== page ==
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On Friday I met with Lindsay, one of our students at the Harvard School of Public Health and her boyfriend, Andrés, who is a graduate student at another local university. When he enrolled in graduate school, Andrés bought the student health plan offered by the school, since he was required by state law to have health insurance. (Students enrolled in colleges and universities in Massachusetts have been subject to an individual mandate since 1990.) The health plan offered by Andrés’s school meets the state requirements for qualified student health insurance (QSHIP).
Earlier this year, Andrés was diagnosed with cancer. He had surgery and completed radiation therapy treatments. Once the bills started coming in, Andrés discovered that his health insurance plan had a variety of legally permissible but devastating limitations: a $100,000 overall cap on benefits for any one illness, a limitation of $5,000 for high-cost procedures (which included his MRIs and radiation treatments), a severely restricted benefit for anesthesia, and many others. As a result, Andrés now has at least $40,000 in uncovered medical bills. Not the kind of added stress he needs when he’s fighting cancer.
Andrés is exploring whether the Uncompensated Care Pool/Health Safety Net Trust Fund can be a source of financial assistance for some of his bills. And maybe he’ll be able to get some relief from the Boston teaching hospital where he’s being treated.
At least Andrés did get one piece of good news: as a result of health reform, he was able to enroll in a Commonwealth Choice plan that has much more comprehensive coverage than his QSHIP plan, so he now does have the coverage that he needs.
But many other Commonwealth Choice enrollees may find that they aren’t as lucky: one quarter of them have enrolled in the new Young Adult Plans (YAPs) that were modeled in part after the QSHIP regulations.
One of the most serious flaws in QSHIP was replicated in the YAPs: health plans are permitted to impose an overall annual benefit limit of $50,000. Three of the health plans have done so, and two others cap annual benefits at $100,000. Only one health plan has no annual benefit limit in its YAP products. As Andrés has learned, when you have a serious illness, $100,000 doesn’t provide nearly enough protection.
The many inadequacies in the policies permitted under QSHIP were well documented last spring in a report by the Access Project. John McDonough wrote on this blog in June about the problems with the limited benefits in the Young Adult Plans. Since, the individual mandate will likely lead more and more people to enroll in YAPs, we need to address this problem. The solution—eliminating benefit maximums in the YAPs-- will likely make the policies more expensive. The difference between the cost of a YAP plan with an annual benefit limit, and a Bronze plan without one, is about $30-40 a month. But if the state is going to require people to purchase insurance, it has an obligation to ensure that the coverage meets some minimum standard of financial protection. The YAP plans fail this test.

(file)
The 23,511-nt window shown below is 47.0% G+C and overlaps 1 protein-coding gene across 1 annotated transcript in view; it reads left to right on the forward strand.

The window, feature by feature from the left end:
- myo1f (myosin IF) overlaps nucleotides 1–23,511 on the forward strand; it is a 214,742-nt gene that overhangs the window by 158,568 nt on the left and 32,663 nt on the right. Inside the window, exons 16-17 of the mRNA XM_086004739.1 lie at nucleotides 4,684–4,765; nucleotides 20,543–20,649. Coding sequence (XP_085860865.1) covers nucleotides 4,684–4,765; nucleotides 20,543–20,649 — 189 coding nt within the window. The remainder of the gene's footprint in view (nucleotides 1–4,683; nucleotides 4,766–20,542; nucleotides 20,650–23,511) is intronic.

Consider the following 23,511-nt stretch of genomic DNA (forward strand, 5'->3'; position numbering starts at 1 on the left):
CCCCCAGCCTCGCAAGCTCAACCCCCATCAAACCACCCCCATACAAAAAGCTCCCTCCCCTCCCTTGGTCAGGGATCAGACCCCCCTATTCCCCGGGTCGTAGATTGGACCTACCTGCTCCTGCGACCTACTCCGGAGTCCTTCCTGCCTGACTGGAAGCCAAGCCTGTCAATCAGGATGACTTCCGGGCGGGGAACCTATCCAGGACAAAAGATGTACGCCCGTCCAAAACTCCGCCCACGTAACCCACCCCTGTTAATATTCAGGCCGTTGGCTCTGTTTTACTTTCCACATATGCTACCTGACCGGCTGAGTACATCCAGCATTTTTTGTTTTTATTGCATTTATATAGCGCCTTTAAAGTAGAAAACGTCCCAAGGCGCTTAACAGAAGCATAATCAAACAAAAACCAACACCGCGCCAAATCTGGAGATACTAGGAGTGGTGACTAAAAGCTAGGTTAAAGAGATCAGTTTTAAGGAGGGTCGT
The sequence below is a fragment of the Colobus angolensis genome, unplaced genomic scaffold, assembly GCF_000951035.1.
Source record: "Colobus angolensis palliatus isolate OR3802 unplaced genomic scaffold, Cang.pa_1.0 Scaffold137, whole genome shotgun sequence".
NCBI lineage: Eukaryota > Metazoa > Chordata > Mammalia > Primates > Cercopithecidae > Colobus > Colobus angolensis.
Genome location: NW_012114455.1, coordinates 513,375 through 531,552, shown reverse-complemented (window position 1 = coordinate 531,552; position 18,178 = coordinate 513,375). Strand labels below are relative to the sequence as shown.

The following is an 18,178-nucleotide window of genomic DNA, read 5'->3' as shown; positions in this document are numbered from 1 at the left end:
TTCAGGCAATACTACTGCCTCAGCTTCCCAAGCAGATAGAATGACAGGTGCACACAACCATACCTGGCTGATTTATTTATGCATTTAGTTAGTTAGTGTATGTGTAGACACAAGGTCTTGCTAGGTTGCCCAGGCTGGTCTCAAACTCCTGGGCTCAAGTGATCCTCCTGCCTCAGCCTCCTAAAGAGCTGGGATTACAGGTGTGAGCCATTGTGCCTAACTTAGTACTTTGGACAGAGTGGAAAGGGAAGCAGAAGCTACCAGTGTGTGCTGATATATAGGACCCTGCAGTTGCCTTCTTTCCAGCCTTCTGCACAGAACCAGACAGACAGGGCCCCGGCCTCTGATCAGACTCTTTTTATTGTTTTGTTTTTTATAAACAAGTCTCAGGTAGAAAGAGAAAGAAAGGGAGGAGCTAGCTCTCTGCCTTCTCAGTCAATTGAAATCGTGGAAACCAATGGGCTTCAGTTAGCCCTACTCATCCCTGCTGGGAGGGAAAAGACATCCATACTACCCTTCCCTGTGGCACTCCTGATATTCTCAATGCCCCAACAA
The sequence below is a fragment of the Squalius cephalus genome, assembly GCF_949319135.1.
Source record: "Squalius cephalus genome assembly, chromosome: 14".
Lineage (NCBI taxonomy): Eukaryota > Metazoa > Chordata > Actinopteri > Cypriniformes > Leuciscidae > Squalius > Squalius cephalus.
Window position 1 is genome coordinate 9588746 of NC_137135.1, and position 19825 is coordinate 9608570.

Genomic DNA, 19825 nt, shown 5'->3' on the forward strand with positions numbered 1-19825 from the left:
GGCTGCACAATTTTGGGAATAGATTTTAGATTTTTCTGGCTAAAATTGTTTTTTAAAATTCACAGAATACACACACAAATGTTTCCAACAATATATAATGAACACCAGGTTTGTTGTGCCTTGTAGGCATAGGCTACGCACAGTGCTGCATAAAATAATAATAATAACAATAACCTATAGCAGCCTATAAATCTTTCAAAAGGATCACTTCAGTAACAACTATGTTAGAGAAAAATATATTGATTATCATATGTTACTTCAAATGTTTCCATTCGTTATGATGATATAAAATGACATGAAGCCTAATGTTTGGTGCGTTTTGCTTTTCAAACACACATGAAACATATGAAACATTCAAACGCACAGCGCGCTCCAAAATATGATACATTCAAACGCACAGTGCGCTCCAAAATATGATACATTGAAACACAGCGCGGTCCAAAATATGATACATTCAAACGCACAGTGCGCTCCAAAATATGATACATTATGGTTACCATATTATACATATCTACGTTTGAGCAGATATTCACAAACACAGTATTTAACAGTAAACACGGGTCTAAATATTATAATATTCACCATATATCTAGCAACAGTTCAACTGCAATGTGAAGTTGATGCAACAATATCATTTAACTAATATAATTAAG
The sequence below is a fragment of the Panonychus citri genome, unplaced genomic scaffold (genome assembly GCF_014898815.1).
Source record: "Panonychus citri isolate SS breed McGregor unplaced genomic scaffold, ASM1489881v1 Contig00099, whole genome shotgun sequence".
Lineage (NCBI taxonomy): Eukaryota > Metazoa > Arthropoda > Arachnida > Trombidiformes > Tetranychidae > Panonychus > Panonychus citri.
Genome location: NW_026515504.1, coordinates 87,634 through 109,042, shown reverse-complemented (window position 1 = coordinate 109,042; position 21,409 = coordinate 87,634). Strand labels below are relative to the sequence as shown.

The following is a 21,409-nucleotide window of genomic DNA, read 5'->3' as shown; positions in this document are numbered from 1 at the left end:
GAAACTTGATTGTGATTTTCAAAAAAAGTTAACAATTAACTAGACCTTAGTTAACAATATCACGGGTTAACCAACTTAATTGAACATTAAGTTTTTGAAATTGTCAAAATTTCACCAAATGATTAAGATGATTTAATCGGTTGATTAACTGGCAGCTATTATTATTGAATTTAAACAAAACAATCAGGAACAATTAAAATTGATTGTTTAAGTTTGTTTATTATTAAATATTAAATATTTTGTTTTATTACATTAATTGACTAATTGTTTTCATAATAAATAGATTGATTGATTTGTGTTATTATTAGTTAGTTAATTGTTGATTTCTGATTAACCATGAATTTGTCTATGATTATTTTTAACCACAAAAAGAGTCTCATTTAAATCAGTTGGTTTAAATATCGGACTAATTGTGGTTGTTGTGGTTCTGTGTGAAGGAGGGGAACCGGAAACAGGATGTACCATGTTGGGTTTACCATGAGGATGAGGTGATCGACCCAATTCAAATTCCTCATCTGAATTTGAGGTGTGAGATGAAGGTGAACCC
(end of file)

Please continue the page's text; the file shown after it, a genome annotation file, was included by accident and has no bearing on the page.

In addition to revising the YAP plans, the state should also change the QSHIP benefits to eliminate the provisions that limit the adequacy of the coverage they provide. It should also undertake an investigation of the QSHIP market. The findings of the Access Project report suggest that there are many problems with QSHIP plans besides inadequate benefits, including premium rates that seem to bear little relationship to the benefits provided. It’s time for the Division of Insurance and the Division of Health Care Finance and Policy to take more aggressive action to regulate and oversee QSHIP coverage. As Andrés’s experience makes clear, the state cannot rely on colleges and universities, or the market, to ensure that the students who are required to buy health insurance are getting adequate protection against catastrophic medical expenses. Although I won’t mention the name of Andrés’s school, I note that its board of trustees includes powerful and well-known people in the business and health care community, none of whom, I am sure, provide such lousy health insurance to themselves or their own employees.
Harvard School of Public Health
This program aired on October 8, 2007. The audio for this program is not available.
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